In this new monthly roundup, The Block collected information on the production, growth efforts and other activities of some of the world’s publicly traded bitcoin miners.
The company produced 268.8 bitcoin in April and grew its hashrate by 8%, from 2.0 EH/s of bitcoin mining at the beginning of the month to 2.15 EH/s by the end of the month.
It also produced 2,537 ETH, with that dedicated hashrate growing from 6.1 to 6.26 terahash per second (TH/s) during April.
Hive is keeping in line with its HODL strategy as of May, owning 2,832 BTCand 15,914 ETH.
Hive said that it “continued its strong momentum in hashing power expansion” and was able to grow its hashrate through “ongoing optimizations and electrical upgrades.”
In April, Hut 8 produced 309 BTC — 15% of which was derived from Ethereum mining, for which gets paid in bitcoin.
“As unseasonable weather drove increased power demand from residents and businesses, we reduced our consumption to ensure a steady supply on the grid,” the company said in a statement, adding that it also limited consumption at its Drumheller facility due to an electricity price spike.
As of April 30, the firm held a total of 6,769 BTC as part of its strategy.
Hut 8 announced in April that by the end of the month it would no longer host miners and become a fully self-mining company.
During April, CleanSpark mined 313 BTC and converted a total of 285 BTC to fund its own growth and operation. As of April 30, it held 448 BTC.
CleanSpark’s total hashrate is 2.4 EH/s, backed by a fleet of 24,000 “latest-generation” bitcoin miners.
The company brought in approximately $11.9 million from the sale of bitcoin in April, most of which was invested into its Norcross facility.
After surpassing 3 EH/s in early April, the company reached 3.3 EH/s by the end of the month, due to the start of operations at Leger, its ninth facility, located in Québec, Canada. This represents a 22% increase from 2.7 EH/s at the end of March.
“We continue to be on track to complete the build-out of Leger in May, as well as the second phase of construction at The Bunker in June,” said Bitfarms CEO Emiliano Grodzki.
In total, Bitfarmed mined 405 BTC last month. As of April 30, it held 5,646 BTC, valued at around $217 million, per the company’s announcement.
The company also debuted a revamped miner management system that has been in the works for nine months, improving its capacity to manage and track miners.
Marathon also saw a dip of 30% in bitcoin production in April compared to the previous month, due to “maintenance issues” that caused their facility in Montana to operate below normal levels.
Overall, the company said it’s still on track to meet its previously announced goal of reaching 23.3 exahash per second (Hh/s) in early 2023.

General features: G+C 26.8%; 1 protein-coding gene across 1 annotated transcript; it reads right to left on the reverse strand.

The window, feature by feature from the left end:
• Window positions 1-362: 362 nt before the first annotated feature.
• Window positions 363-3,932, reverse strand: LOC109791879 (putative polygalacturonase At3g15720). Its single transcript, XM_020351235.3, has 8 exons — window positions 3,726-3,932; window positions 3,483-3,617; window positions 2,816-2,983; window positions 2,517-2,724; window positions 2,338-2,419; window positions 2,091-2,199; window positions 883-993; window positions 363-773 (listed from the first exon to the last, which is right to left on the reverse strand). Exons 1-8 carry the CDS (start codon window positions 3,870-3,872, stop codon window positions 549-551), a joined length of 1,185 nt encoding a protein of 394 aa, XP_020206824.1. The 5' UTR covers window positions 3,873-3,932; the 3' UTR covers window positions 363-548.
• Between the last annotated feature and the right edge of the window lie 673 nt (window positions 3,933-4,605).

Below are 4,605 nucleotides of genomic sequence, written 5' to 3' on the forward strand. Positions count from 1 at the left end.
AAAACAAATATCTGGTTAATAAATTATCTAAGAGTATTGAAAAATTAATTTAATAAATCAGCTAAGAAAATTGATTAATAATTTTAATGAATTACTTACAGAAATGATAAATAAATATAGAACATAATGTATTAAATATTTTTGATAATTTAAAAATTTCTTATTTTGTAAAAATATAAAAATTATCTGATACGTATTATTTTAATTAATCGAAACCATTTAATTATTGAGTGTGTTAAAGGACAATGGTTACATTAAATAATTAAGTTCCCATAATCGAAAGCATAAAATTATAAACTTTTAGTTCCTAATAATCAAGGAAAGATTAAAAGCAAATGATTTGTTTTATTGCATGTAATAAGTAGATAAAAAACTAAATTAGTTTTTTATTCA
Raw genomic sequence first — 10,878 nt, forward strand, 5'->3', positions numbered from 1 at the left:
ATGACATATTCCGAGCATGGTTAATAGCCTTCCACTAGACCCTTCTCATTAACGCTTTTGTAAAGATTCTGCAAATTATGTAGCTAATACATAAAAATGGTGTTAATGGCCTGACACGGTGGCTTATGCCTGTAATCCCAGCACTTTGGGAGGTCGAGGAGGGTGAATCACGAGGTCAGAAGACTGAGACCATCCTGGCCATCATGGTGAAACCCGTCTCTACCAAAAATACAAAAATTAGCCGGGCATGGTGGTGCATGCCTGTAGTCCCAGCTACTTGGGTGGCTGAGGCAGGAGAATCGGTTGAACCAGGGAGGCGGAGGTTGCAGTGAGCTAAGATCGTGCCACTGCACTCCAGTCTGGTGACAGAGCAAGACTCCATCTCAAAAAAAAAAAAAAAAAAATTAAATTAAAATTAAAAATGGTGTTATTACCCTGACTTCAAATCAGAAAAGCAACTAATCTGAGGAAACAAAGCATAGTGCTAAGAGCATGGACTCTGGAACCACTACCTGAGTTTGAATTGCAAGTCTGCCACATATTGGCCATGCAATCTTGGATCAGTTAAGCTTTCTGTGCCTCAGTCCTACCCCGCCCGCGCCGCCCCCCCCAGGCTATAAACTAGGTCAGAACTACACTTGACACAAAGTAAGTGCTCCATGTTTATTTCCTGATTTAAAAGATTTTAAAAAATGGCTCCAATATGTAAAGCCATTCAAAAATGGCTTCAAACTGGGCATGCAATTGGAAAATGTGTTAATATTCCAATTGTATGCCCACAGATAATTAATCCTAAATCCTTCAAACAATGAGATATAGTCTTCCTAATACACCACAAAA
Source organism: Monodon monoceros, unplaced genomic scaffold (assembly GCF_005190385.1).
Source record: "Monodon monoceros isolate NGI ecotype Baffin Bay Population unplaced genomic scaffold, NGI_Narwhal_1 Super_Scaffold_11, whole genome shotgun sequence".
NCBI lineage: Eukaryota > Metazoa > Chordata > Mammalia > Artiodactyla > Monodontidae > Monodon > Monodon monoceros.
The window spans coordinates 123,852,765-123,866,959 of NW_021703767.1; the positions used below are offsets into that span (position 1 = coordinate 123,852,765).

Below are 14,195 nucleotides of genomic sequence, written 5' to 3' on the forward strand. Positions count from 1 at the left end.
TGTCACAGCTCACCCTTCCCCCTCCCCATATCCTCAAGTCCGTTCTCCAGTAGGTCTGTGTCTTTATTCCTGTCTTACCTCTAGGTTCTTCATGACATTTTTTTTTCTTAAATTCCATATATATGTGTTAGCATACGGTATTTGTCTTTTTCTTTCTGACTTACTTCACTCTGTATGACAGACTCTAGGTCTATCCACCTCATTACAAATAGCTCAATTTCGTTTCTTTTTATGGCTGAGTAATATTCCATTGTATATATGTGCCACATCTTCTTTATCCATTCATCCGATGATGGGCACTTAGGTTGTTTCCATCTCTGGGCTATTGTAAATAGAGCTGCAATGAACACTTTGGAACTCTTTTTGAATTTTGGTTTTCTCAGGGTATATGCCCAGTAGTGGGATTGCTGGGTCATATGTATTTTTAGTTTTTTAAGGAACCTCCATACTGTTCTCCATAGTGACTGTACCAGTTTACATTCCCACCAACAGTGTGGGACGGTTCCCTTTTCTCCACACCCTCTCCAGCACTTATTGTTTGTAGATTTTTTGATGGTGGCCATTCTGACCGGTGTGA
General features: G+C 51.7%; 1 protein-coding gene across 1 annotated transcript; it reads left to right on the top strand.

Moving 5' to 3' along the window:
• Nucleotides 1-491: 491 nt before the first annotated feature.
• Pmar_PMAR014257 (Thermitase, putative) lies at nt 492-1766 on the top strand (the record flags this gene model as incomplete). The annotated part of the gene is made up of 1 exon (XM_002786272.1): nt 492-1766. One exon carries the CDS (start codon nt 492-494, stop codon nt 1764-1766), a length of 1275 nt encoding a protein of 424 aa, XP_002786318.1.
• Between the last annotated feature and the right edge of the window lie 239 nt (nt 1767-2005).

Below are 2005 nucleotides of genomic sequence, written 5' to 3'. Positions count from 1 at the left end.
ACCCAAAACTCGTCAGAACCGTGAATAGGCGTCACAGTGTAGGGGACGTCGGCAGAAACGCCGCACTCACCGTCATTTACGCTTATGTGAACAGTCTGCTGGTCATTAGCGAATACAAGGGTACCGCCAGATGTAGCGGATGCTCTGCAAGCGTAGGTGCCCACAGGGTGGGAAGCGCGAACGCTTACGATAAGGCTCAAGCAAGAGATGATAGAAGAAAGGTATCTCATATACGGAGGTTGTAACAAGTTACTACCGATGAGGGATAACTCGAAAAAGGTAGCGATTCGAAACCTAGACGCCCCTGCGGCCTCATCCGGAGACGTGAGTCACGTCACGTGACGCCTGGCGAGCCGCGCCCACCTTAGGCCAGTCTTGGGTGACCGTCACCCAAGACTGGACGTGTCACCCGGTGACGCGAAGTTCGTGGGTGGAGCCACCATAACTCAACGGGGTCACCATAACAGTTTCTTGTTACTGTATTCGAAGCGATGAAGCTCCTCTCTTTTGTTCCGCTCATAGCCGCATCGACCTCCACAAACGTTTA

In April, 4,183 miners were installed — representing 0.4 EH/s — at a facility in Texas run by Marathon’s partner Compute North. They were supposed to be powered starting April 17, which would have brought the hashrate up by 11% but that was delayed until May due to a requirement from the energy provider.
On its Q1 earnings call Wednesday, Marathon also announced a net loss of $13 million, despite hitting a “record” level of bitcoin production.
Iris Energy mined a total of 137 BTC in April, a 13% increase over the previous month.
The Australia-based company increased its average operating hashrate to 1.038 EH/s. Monthly operating revenue also went up by 6% to $5.4 million.
It commission 0.3 EH/s ahead of schedule at its facility in Mackenzie, Canada, with the goal of reaching 1.5 EH/s (the equivalent of 50 megawatts) in an initial phase.
The company also broke ground in a new facility in Texas in April.
In April, Northern Data mined 324 BTC (a 13% month-over-month increase) and 4,583 ETH, a decrease of 9% justified by “planned maintenance for inventory.”
As of Thursday, the company owned close to 1,390 ETH and 39,800 ETH, with a value of approximately €153 million.
By the end of April, the company had a fleet of 44,900 miners and a hashrate of 4.07 EH/s. It plans to reach a total of 100,000 miners, equating to 9.3 EH/s, by the end of the year.
GEM Mining produced 244.8 BTC during April, a 3.2% decrease from the previous month.
However, the company increased its hashrate from 1.85 EH/s in March to 1.88 EH/s in April. By the end of the month, it had a total of 19,175 miners.
The company also reported $10.15 million in revenue in April, a decrease of 4.3% compared to March.
GEM Mining’s CEO, John Warren, said April’s results were the second-best in the company’s history.
“We will continue to build on this success as we bring our additional 13,000 fully funded and hosted machines online by the end of 2022,” he said.
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